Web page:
In almost every business listing, we add this sentence: “Owner is willing to stay short-term to ensure a smooth transition.”  What does that mean for the seller, and why does it matter to a buyer? 

Selling a business isn’t like turning off a light switch. The deal can close in a day, but the business is made up of people who have to make a transition to a new way of thinking and operating. That includes the person selling the business. How long and how involved the owner remains is based on the type of company you’ve built and the new owner’s situation.

Most agreements for the owner to stay on are very short term – 60 days or less (unless there’s a negotiated consulting agreement.) There are good reasons for the owner to stay on a few weeks after the sale. One is employee retention and productivity. If you’ve waited until the last minute to announce the sale and introduce the new owner (which we recommend), your staff may not have had time to adjust to the news. 

Most employees dislike change, and fear of the unknown can be a productivity killer. Reassuring staff that you’ll be there the day after the sale can go a long way to easing their anxiety about all this sudden disruption. You can serve as a trusted advisor as they make the transition to new company policies and management staff.

Your customers may need the same reassurance. If you’ve been involved in the day-to-day operations of the business, staying on for a few weeks means that work-in-progress or almost-closed sales stay on track and customers remain confident that the company they signed on with is still the company they’re doing business with. That’s why the way you’ve structured your business matters so much. If you have a strong management team in place, your employees and customers won’t need nearly as much support and reassurance. 

The buyer’s situation will also play an important part in why and how long you stay on. If the buyer already has a presence in the market or has a general manager they can send to take over operations, they may not need you for long. But it takes time to make the transition to a new company complete: policies, software, and even processes may be changing, and the seller can be the bridge between the old and new ways of doing business.

Don’t be surprised if you’re not needed for the full term you’ve negotiated. Once everyone gets comfortable, the new owner will be ready for you to move on so they can begin to make the company their own. You’ll also probably be more than ready to step away; it’s never easy watching someone make changes to the business you’ve built and nurtured for many years.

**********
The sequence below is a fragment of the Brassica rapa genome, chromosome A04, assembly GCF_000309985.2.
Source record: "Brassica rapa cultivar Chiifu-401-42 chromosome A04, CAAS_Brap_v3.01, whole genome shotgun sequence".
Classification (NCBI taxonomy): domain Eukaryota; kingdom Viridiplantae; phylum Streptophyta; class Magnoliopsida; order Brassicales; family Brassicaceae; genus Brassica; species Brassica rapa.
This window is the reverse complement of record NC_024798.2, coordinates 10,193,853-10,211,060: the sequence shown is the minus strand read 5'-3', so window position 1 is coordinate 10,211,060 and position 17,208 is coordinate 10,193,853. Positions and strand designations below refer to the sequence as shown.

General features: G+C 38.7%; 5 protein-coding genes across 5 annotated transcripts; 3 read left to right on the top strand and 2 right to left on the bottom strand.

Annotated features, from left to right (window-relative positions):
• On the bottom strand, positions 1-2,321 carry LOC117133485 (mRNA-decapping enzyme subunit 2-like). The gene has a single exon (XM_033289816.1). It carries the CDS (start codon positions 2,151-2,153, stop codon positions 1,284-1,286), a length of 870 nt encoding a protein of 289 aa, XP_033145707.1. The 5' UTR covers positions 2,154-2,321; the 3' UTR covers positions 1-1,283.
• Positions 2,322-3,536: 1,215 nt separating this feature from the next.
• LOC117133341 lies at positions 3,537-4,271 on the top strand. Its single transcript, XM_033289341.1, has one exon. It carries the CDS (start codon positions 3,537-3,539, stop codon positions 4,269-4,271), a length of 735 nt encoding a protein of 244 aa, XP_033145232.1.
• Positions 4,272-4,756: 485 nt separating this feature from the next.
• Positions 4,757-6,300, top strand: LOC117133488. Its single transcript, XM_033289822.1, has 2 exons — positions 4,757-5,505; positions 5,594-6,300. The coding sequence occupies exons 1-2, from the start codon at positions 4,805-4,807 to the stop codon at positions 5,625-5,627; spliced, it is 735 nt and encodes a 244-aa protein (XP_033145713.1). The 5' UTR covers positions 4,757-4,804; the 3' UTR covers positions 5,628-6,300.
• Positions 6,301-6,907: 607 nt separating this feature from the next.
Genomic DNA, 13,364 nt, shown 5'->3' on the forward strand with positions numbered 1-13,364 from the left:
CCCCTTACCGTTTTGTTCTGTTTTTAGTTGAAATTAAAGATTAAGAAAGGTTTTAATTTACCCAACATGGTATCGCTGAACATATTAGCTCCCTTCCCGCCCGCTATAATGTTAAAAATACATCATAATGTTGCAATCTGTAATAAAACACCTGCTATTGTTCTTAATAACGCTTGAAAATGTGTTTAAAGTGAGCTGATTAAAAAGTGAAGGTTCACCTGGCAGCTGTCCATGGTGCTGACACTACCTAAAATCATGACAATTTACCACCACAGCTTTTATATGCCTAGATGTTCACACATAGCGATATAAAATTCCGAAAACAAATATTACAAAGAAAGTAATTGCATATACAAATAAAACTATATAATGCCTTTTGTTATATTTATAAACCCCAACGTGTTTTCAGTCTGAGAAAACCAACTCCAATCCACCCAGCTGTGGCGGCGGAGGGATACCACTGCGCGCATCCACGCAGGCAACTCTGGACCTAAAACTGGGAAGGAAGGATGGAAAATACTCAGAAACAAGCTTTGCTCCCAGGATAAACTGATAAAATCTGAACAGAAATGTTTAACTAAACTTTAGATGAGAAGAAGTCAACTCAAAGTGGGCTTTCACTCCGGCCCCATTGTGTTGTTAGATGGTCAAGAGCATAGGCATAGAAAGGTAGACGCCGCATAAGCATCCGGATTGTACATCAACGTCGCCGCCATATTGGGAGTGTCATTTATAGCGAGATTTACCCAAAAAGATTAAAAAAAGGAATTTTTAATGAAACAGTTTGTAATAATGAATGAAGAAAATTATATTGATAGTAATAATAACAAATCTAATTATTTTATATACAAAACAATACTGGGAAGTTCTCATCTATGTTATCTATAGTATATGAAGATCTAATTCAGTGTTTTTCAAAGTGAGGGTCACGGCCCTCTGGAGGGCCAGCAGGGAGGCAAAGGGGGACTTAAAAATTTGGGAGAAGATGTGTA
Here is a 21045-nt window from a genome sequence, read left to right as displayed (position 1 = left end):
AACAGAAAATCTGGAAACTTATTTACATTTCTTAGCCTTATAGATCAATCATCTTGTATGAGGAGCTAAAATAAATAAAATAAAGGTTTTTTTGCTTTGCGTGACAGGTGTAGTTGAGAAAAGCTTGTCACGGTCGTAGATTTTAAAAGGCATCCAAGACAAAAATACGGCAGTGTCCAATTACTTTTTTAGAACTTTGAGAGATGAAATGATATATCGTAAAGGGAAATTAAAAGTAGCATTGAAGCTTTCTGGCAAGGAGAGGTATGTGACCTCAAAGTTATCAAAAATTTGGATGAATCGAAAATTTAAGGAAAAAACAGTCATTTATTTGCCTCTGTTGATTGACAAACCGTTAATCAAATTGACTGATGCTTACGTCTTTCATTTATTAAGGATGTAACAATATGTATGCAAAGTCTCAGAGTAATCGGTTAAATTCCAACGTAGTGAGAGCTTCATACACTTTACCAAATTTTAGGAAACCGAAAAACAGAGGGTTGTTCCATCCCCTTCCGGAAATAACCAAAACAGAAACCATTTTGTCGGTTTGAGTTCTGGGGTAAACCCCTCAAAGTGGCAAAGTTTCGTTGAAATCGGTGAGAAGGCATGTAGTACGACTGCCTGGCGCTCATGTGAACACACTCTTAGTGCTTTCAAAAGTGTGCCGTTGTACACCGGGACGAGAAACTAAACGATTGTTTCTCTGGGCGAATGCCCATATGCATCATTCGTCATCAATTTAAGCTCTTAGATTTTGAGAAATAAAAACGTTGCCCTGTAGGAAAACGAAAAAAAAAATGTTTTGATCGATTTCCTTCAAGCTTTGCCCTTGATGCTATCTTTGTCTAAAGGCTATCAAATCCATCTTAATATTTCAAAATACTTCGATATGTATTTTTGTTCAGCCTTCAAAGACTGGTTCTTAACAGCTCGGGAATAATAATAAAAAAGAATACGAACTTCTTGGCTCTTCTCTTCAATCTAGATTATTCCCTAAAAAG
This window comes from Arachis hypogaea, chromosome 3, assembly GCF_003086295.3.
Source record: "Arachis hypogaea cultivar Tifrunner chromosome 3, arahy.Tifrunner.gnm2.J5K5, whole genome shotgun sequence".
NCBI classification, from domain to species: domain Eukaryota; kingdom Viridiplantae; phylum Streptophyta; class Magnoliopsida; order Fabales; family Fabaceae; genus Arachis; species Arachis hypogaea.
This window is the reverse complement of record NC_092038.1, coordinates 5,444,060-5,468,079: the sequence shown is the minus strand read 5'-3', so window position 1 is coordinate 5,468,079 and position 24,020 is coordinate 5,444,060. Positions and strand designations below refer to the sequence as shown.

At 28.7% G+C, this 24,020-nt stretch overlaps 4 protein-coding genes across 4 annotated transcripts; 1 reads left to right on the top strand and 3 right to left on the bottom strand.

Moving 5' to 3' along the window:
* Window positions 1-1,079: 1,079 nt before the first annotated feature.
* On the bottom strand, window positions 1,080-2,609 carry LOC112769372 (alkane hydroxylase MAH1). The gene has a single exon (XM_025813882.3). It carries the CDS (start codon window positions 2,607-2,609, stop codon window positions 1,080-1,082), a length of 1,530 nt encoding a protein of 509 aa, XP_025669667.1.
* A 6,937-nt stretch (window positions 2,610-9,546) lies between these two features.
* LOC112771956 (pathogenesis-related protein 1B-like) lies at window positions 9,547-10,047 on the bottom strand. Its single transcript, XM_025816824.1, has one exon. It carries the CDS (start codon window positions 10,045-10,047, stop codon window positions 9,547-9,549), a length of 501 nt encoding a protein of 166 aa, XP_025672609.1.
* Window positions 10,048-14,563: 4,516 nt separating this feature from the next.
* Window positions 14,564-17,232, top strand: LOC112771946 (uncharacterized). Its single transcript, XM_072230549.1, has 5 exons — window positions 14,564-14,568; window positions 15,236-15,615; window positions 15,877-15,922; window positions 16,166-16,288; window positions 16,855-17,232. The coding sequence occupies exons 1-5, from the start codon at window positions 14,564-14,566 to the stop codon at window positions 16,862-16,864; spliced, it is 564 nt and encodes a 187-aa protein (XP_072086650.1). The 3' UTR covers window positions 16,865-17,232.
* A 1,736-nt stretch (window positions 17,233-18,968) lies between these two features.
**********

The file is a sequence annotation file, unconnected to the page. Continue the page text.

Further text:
I’ve met some owners who balk at the idea of staying on without compensation after the business sells. But I always encourage them to reconsider. If you’ve received the asking price, this short-term arrangement just makes good business sense. Being available to the employees and the new owner is a way of making a last investment in the human capital of the company. It’s proof you want everyone to be as successful and happy as possible. It’s a show of good faith that will go a long way toward making the company you built endures and prospers. 

There are times when the new owner isn’t looking for a complete buyout. He may request a portion of the sales price remain in the company, and the seller remains on to run the business. Most owners are selling because they are ready to move on, so this may not be the right deal for you. You’d have to be very clear on the terms of the agreement (and your tolerance level)  since you’d still have the responsibility for running the business, but much less authority. Most owners would rather make a clean exit.


Patrick LangeAbout the author: Patrick Lange

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Patrick Lange is an experienced HVAC-specific business broker with Business Modification Group based in Horseshoe Beach, Florida. He has a unique background in financial planning and has even owned an HVAC business himself. This makes him well-suited to working with some of the most successful HVAC business owners in the country. Specializing in companies with 1-10 million dollars in revenue, he maintains a network of buyers and sellers in the industry. He has sold more HVAC businesses than any other broker in the United States over the last three years and is currently the President of the Business Brokers of Florida (North Florida District.)